Microsoft, Symantec Hijack ‘Bamital’ Botnet

Microsoft and Symantec said Wednesday that they have teamed up to seize control over the “Bamital” botnet, a multi-million dollar crime machine that used malicious software to hijack search results. The two companies are now using that control to alert hundreds of thousands of users whose PCs remain infected with the malware.

bamitalThe tech firms said their research shows that in the last two years, more than eight million computers have been attacked by Bamital, and that the botnet’s search hijacking and click fraud schemes affected many major search engines and browsers, including those offered by Microsoft, Yahoo and Google.

Users of machines infected with Bamital are likely to see a Web page like the one pictured at right the next time they search for something online. That’s because Microsoft convinced a judge at the U.S. District Court for the Eastern District of Virginia to give it control over the infrastructure that Bamital used to coordinate the search hijacking activities of host PCs.

On Wednesday, technicians working on behalf of both Microsoft and Symantec raided data centers at Leaseweb USA in Manassas, Va., and ISPrime in Weekawken, New Jersey, accompanied by U.S. federal marshals. The two companies are now using the botnet’s control channels to communicate with infected PCs and to notify affected users.

According to Microsoft’s lawsuit, Bamital is most often installed via drive-by downloads, which use exploit kits stitched into hacked and malicious Web sites. Microsoft said the bad guys behind the botnet exclusively used the Phoenix Exploit Kit, a malware tool that uses vulnerabilities in Web browsers to silently install malware.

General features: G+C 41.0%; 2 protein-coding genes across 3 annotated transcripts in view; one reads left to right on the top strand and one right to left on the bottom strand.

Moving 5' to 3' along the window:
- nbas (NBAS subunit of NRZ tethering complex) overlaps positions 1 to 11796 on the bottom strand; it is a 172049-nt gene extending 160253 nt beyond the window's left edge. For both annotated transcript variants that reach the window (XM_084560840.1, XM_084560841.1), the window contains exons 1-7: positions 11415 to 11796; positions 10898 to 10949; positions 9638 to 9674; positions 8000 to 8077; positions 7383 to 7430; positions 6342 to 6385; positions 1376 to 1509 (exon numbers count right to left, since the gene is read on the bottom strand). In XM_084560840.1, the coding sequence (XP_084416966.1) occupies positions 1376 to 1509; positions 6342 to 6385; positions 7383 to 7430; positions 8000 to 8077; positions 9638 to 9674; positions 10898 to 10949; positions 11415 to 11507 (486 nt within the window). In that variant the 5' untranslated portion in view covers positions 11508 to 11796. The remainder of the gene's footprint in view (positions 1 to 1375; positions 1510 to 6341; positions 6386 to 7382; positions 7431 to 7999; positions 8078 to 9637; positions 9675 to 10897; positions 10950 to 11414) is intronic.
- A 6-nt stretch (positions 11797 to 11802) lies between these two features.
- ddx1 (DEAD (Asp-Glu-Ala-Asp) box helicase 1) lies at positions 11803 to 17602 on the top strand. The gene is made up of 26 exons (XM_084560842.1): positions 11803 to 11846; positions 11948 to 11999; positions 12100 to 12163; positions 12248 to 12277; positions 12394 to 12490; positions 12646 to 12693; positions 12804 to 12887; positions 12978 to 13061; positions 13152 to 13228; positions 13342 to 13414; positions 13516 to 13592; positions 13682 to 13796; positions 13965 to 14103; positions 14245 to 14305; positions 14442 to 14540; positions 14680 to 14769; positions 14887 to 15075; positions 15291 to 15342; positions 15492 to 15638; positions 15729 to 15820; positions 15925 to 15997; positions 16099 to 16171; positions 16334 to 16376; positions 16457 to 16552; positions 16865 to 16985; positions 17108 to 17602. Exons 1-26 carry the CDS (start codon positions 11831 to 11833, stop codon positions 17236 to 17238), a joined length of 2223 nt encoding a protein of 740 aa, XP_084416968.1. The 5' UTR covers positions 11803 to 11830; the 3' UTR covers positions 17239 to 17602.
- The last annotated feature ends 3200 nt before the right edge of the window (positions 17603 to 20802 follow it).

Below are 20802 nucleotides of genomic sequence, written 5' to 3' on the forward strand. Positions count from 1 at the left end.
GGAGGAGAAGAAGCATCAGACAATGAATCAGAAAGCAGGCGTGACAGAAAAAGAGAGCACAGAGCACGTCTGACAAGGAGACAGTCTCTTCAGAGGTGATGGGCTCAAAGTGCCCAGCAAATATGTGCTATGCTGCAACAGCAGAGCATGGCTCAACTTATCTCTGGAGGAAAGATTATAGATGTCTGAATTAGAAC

Bamital alters the organic search results on the host machine, redirecting victims away from sites as indexed by the major search providers toward pages that provide advertising and referral commissions to affiliate marketers. Redmond included several examples in its petition to the court, such as when a victim with Bamital searches for Microsoft Halo, and upon clicking the top link in the results is taken to a completely different set of search engine results.

Microsoft employees (left) at  ISPrime, a hosting facility in New Jersey.

Microsoft employees (left) at ISPrime, a hosting facility in New Jersey.

Microsoft said Bamital also orders infected systems to participate in “click fraud,” or to generate automated Internet traffic by instructing those computers — without the owner’s knowledge or intervention — to connect to any Web site chosen by the botmasters. Meanwhile, the owner of the infected computer – even if they were sitting at the computer – would not see the hidden browser.

It’s not hard to see why threats like Bamital are so prevalent: An estimated $12.7 billion was spent on Internet advertising in 2012, and click fraud is taking a huge bite out of the expected returns. Microsoft’s own research indicates that 22 percent of all ad-clicks are fraudulent.

The takedown comes amid the release of even more alarming figures about bot-driven ad traffic. In its latest Bot Traffic Market Advisory issued today, New York-based ad network Solve Media said it tracked a “staggering” spike in bogus bot traffic affecting ad networks in the 4th quarter of 2012; the company estimates bots like those enslaved by Bamital cost marketers $1 billion in display ads and more than $2 billion in digital advertising investments.

Microsoft and Symantec told the court they believe that the fraudsters behind Bamital earned at least $1 million a year in profits from the operation. In its lawsuit, Microsoft listed the email addresses and other information supplied by 18 “John Does,” individuals thought to be affiliated with the scheme that Microsoft is hoping to identify.

Microsoft said all of the websites that it found were directing computers to the Bamital download sites installed a small “cookie” or text file on the user’s computer. “The text of this particular cookie is ‘yatutuzebil,’ which is an approximate phonetic spelling of a Russian phrase loosely translating to, ‘I was here already,’” Microsoft wrote. “It is likely that the cybercriminals use this cookie to identify computers that they have already probed.”

Microsoft and Symantec both warn that Bamital was often bundled with other malware. The two companies are guiding victimized users toward free tools to help clean up the malware, including Microsoft’s Safety Scanner and Symantec’s Norton Power Eraser.

A copy of the lawsuit Microsoft filed is here (PDF); a supporting declaration with more information about Bamital and its click fraud schemes is here (PDF).

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